Christmas arrives in just three days. That means it's time for our annual Stocking Stuffers edition of the Carnival of Taxes.
As we all wish for this time of year, we have a nice variety of Tax Carnival gifts. So with Christmas and tax planning time at a premium, lets start emptying out the goods from our Tax Carnival #44: Stocking Stuffers 2008.
It's not surprising that many of our holiday edition tax carnival bring us good tidings of ways we can still whittle down our 2008 tax bills.
Money Ning assures us, "There's still time to make sure you pay as little tax as possible!" To that end, he presents 5 Areas to Look Into Before the 2008 Tax Year Ends, posted at Personal Finance Blog by Money Ning.
More yearly wrap-up help comes from Super Saver, who presents Year End Tax Strategies for 2008, posted at My Wealth Builder.
In that area, Madison presents Opening a New Solo 401k, posted at My Dollar Plan.
If you already have a traditional IRA, you'll want to open the tax tip gift from Robert D Flach, who tells us NOW HERE'S A THOUGHT. It's posted at THE WANDERING TAX PRO.
Older readers who are facing required minimum distributions from their tax-deferred retirement accounts will want to read how Brian answers his post's question, Mandatory 401K Withdrawals Suspended? You'll find it at MonitorBankRates.com.
One Family goes a bit further, looking at Employee Stock Purchase Plan (ESPP) and 401K Retirement Plan Annual Enrollment and Contribution Review. You'll find it posted at One Family's Blog.
Snazzily wrapped investment tax news comes from Sun, who presents 0% Long-Term Capital Gain Tax from 2008 to 2010 for Some Investors. It's posted at The Sun's Financial Diary.
What about those big-dollar investors on Wall Street? Leon Gettler wants to know, "How does Goldman Sachs get away with a 1 percent tax rate?" Because, says Leon, it made a loss and because of tax havens. Read more at Goldman Sachs tax lurk, posted at Sox First.
Fa la la la la, a good tax move for investors in any income bracket comes from Jim in his look at Tax Loss Harvesting, posted at Blueprint for Financial Prosperity.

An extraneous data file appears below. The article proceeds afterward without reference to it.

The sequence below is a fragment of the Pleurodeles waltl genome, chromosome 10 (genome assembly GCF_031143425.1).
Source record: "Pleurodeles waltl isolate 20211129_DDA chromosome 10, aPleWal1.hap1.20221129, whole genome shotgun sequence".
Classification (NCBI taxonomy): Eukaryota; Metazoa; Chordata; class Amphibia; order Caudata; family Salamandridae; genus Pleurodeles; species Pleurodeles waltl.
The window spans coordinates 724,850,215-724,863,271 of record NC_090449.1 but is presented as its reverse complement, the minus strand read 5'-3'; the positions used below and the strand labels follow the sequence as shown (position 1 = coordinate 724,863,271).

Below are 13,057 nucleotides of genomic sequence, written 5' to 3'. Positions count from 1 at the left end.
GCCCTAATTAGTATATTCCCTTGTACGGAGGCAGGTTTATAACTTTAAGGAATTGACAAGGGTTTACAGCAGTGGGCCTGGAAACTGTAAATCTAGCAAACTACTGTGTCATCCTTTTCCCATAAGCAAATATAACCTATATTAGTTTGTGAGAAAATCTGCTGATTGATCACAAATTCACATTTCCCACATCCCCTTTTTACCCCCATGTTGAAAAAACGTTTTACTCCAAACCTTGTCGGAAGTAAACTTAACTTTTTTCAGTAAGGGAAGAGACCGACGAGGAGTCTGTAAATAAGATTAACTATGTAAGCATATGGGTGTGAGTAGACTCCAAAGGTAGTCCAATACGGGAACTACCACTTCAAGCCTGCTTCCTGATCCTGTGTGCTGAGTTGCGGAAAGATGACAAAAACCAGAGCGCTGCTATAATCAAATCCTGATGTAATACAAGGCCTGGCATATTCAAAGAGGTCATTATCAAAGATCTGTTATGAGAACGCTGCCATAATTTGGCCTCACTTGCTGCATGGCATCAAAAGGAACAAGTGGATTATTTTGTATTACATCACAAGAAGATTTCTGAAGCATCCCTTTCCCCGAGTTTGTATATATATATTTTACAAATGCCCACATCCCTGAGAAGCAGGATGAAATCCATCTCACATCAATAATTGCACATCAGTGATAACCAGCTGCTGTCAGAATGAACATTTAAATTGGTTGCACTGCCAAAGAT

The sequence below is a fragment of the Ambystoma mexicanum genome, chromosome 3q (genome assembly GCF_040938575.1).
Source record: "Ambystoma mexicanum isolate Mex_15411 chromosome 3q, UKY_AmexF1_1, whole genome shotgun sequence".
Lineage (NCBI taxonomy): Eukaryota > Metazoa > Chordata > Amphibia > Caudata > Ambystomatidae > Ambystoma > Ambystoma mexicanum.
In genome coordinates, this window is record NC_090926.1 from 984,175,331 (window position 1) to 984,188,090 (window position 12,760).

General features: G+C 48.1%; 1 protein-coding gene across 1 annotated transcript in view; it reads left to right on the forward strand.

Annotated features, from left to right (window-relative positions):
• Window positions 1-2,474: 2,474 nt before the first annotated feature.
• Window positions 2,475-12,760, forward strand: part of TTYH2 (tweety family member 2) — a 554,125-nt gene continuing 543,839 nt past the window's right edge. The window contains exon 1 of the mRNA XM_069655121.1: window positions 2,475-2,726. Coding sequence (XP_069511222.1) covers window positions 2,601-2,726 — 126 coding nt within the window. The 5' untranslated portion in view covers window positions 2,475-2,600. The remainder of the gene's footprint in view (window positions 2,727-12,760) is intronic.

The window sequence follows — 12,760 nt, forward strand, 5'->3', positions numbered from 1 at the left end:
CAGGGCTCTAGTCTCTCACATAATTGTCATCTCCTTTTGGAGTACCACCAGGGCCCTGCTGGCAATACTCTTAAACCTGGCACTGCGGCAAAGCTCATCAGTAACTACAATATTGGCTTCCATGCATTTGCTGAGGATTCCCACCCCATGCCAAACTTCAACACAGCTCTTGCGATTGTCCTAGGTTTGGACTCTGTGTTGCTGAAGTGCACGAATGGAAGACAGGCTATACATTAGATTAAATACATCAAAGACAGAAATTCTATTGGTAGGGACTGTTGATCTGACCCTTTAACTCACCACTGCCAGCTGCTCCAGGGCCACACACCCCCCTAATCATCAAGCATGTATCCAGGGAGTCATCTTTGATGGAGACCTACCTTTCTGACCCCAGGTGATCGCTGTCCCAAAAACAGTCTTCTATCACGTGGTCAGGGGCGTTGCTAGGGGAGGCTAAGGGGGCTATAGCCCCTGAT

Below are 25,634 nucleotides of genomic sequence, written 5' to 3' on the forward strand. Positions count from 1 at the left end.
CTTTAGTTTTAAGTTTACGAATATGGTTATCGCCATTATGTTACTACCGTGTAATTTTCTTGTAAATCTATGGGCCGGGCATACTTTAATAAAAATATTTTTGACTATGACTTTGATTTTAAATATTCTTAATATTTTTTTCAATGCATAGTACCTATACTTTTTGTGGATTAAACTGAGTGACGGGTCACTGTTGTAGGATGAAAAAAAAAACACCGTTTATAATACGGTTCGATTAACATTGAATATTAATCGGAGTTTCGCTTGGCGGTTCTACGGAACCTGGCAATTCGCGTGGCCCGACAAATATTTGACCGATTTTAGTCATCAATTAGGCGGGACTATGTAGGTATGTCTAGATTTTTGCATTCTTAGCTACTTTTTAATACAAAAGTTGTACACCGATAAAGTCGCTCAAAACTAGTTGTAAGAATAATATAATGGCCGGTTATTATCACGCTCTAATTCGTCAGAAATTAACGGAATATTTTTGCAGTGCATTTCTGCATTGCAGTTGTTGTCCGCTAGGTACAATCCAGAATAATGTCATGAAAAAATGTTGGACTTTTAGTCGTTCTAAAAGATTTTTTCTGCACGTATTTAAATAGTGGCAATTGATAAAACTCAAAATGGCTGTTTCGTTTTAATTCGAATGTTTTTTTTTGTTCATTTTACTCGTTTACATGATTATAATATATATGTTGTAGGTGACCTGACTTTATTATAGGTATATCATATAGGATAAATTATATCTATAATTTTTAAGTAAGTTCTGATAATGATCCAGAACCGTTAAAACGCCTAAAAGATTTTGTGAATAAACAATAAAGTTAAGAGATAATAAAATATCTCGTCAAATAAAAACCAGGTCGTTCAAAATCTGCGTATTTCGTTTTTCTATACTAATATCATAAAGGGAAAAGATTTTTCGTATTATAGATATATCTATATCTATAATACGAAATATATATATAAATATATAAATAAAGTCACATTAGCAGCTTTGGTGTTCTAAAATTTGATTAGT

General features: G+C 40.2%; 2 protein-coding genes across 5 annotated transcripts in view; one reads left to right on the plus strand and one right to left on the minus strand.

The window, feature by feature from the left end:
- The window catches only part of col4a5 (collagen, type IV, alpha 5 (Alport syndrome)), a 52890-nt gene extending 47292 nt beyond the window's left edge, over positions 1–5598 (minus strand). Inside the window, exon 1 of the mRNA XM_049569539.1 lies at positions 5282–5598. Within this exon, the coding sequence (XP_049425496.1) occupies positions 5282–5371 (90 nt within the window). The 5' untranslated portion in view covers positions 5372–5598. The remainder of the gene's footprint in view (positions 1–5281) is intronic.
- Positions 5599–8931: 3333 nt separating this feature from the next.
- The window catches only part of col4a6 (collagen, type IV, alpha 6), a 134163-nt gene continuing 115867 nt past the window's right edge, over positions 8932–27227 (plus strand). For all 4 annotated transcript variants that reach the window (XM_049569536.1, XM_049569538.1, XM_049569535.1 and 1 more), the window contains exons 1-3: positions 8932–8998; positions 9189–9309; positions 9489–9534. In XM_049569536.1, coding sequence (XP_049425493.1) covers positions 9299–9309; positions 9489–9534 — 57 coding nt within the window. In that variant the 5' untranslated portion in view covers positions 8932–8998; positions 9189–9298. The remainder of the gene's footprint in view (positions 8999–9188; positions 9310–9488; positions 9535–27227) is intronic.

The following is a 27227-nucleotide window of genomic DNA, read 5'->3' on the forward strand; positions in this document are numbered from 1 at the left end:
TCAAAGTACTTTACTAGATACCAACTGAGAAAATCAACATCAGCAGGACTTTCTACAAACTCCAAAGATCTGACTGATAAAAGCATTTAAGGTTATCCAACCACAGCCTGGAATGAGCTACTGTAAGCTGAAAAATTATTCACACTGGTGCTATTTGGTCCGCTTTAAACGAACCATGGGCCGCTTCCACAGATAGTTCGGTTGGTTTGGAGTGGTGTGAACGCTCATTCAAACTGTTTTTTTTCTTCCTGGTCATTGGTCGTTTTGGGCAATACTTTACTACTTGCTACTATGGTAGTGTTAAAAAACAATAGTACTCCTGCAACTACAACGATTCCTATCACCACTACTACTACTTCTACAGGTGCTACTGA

You don't necessarily have to be rich to own a second home. You do, however, need to know Owners of Second Homes: Beware of New Tax Laws. The warning, says FMF, comes from a guest poster at Free Money Finance.
If you want to know How do Federal Income Tax Brackets Work?, then nickel has your answer over at fivecentnickel.com.
A second lesson comes courtesy of Cindy Morus, who fills us in on What's a Marginal Tax Bracket? at Mend Your Money.
The reason for the season is giving, but there are some special tax issues that gift-giving business people need to know. If that's you, you'll want to check out Diane's offering on Gift Expenses and The IRS, posted at Need IRS Help?
Jeff Tilley presents A Word About Tax Liens, posted at IRS Tax Problems.
And when it comes to the IRS, Todd Shoemaker wants to know, Is Your Social Security Secure? Find out at TaxDollarsAndSense.
Most of us look forward to the December holidays, but Thursday Bram wants to know, Income Tax Holidays: Do We Really Want Them? Read the answer at Tax Hacks.
Sometimes it feels as if too much is required of us at Christmastime. Well, the demands don't get any easier when you're talking taxes.
Walter Wallace alerts us to IRS Plans Crackdown on Withholding Taxes, posted at Wally's World of Taxes.
Roger Hadad takes a look at Frivolous Tax Arguments: Only Foreign-Source Income is Taxable, posted at Tax Help for the Rest of Us. The post contains, says Roger, "great information on frivolous tax arguments that trap people into thousands of dollars in debt with the IRS."
A look at some specific tax resistors is examined in Moorlock's American Quaker War Tax Resistance: A Book Review, posted at Quaker Pagan Reflections.
Finally, a lot of folks take on second jobs over the holidays to help them buy gifts. Khan has an interesting employment proposition: Let the IRS Pay You, posted at Higher Education and Career Blog. "You may get to bring something to work
I know that last item is going to attract the attention of folks who are pushing for a law change that would allow us wild Texans to walk around with our weaponry in full view. Too bad there's not a tax on stupidity; treasuries at every governmental level would be overflowing!
If you could find such a tax, it would be a definite item for a future Tax Carnival. Just make sure you get it to me, via our Blog Carnival submission page, by Jan. 3, 2009. That evening is the deadline for tax-related bloggings to be considered for inclusion in the first Tax Carnival of 2009. That Carnival, number 45, will be posted Monday, Jan. 5, 2009.
I hope to see all you great readers and contributors back then. In the meantime, I hope you enjoyed the 44th Tax Carnival: Stocking Stuffers 2008.
And to all, I wish you Merry Christmas, Happy Holidays and a Happy New Tax Year!
Images of handmade stockings courtesy of The Christmas Corner